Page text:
Facebook to TV Nets: Take Our Data - Please!
Facebook is knocking on TV networks' doors with the offer of boatloads of data about how its members are reacting to their shows -- information that could be invaluable to them and their advertising partners. Twitter is doing something very similar. The social networks are in a heated competition to dominate the second screen, which is drawing viewers back to watching broadcasts as they're aired.
10/03/13 9:45 AM PT
Facebook will begin providing TV broadcasters with data about the chatter their shows are inspiring on the site, The Wall Street Journal reported this week.
Facebook is in fierce competition with Twitter to become the primary destination for second-screen users to post their reactions and engage with others while watching TV series, sporting events, and special-occasion broadcasts like the Emmys.
To help broadcasters better understand how its members are using the second screen, Facebook will provide ABC, NBC, Fox, CBS and a few select partners with weekly reports on posts about their shows. The information will include how many Facebook actions -- such as Likes, comments and shares -- a relevant post earned, as well as the number of users who engaged.
Facebook will take information from both private and public accounts, but the company said it is all obtained anonymously and only provided in aggregate. All of the information collected will be available only to the participating TV networks.
Twitter and Nielsen launched a similar offering earlier this week. The Nielsen Twitter TV Rating tracks tweets and user engagement regarding certain shows.
Duking It Out for More Dollars
It's unusual that two companies with so much data on users are competing to provide that data for free, said Alfred Poor, senior technologist at aNewDomain. However, Facebook and Twitter are both hoping that giving away the information will provide a substantial return -- through learning more about how to engage users and by courting advertisers that want to target specific types of viewers.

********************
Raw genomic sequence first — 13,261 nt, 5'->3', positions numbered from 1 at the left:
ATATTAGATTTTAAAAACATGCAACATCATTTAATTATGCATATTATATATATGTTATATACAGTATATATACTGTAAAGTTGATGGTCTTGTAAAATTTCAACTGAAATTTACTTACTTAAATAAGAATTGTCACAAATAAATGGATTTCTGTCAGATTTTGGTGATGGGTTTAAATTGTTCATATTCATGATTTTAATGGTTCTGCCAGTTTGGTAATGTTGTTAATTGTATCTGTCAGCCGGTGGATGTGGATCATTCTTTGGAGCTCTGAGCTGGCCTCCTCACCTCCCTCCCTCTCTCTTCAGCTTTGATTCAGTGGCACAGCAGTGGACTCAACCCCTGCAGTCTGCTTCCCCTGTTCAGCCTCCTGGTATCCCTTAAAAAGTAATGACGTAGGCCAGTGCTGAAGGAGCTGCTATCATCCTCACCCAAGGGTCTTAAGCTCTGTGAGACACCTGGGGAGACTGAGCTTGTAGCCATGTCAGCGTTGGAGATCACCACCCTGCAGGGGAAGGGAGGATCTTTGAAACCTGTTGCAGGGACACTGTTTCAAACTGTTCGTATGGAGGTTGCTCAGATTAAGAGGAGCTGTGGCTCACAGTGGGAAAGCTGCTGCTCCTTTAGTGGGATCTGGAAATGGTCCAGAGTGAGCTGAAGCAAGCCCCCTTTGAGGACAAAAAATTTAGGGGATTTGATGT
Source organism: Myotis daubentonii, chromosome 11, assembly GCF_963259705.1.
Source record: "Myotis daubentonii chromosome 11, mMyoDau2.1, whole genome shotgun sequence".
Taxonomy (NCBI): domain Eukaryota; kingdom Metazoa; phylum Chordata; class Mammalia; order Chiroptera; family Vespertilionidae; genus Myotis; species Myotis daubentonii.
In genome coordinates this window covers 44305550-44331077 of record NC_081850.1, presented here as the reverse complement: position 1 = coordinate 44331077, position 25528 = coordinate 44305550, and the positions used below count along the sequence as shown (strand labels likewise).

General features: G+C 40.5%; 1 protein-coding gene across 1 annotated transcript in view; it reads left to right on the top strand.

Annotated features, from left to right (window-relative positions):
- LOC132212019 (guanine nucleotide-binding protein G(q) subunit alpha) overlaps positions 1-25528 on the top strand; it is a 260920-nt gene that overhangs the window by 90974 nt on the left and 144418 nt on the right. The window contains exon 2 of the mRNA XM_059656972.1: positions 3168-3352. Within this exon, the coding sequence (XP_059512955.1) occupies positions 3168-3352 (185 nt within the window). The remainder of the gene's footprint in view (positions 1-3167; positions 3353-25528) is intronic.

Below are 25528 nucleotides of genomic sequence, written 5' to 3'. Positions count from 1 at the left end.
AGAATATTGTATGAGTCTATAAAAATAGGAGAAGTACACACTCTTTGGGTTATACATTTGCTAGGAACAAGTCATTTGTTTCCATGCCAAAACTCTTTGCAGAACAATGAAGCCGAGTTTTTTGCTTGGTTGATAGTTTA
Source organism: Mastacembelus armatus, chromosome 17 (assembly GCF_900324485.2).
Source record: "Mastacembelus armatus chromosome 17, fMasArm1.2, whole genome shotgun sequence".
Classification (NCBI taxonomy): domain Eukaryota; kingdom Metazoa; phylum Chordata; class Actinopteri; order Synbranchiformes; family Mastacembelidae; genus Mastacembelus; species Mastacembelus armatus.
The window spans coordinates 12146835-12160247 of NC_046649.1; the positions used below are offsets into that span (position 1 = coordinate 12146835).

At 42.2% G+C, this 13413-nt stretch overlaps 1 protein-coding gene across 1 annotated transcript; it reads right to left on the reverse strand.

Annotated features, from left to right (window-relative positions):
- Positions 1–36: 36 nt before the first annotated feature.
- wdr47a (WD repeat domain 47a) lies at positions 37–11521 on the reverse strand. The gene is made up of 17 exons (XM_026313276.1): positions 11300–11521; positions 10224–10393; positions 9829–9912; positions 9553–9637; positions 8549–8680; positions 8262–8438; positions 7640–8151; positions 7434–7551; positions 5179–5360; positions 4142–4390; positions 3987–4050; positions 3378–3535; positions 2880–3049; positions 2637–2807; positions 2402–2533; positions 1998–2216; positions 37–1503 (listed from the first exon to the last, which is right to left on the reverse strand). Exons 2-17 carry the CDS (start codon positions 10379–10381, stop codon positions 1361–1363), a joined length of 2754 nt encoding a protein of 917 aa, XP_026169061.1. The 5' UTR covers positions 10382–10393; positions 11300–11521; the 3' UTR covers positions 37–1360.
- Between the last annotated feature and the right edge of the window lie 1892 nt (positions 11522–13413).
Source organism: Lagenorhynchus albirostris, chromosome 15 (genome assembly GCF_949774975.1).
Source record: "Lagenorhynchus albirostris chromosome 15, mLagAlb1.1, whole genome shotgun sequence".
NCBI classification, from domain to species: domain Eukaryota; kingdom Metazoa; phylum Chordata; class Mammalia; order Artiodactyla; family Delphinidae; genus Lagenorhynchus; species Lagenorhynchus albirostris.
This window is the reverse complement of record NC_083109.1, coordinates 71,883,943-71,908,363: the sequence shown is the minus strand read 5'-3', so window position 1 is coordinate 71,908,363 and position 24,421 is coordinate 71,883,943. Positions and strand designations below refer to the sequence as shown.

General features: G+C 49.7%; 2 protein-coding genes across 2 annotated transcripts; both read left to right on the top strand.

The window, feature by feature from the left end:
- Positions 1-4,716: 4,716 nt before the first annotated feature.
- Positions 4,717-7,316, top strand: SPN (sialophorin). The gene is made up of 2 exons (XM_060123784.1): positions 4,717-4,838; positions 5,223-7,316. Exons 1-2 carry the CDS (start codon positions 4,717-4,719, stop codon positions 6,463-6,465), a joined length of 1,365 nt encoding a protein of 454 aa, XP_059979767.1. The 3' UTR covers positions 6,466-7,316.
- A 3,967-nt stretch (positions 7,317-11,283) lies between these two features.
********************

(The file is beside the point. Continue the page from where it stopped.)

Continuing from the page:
"It's not clear yet to social networks or content distributors how exactly the second-screen model works," Poor told the E-Commerce Times, "but this is a good idea, and it makes sense to get that information out there into the hands of the broadcasters. Facebook is just starting to turn a profit, and Twitter is going to have to show investors it can be profitable with its IPO coming up, so this makes total sense."
Given that the concept is so young, Facebook and Twitter both have a shot at becoming the primary second screen, said Peter Koeppel, founder and president of Koeppel Direct.
"It's clear that second screen usage will soon attain ubiquity status, so the stakes are high," he told the E-Commerce Times. "It's way too early in the game to say that Twitter has an impregnable second screen viewing advantage."
How to Generate Revenue
The next part of the puzzle for broadcasters and advertisers to solve will be how to turn the information from Facebook and its competitors into meaningful revenue streams, Poor pointed out. Social media sites have already established that users are indeed tuning into TV shows with a tablet or smartphone in hand to broadcast their reactions, but it's still unclear how those Facebook posts or tweets might turn into profits for either the social network or the content providers.
That's one area where Facebook could assert its dominance, suggested Poor. Advertisers would be attracted to the site if the company could provide broadcasters with detailed demographic data about the users Liking and sharing their thoughts on a show.
"Facebook has an incredible amount of information on its users," he added. "It might be that knowing more about the demographics of a user could be of value for broadcasters, and they might be able to open up possibilities with content, as far as product placement or content sponsorship. This is a good place to start experimenting with that."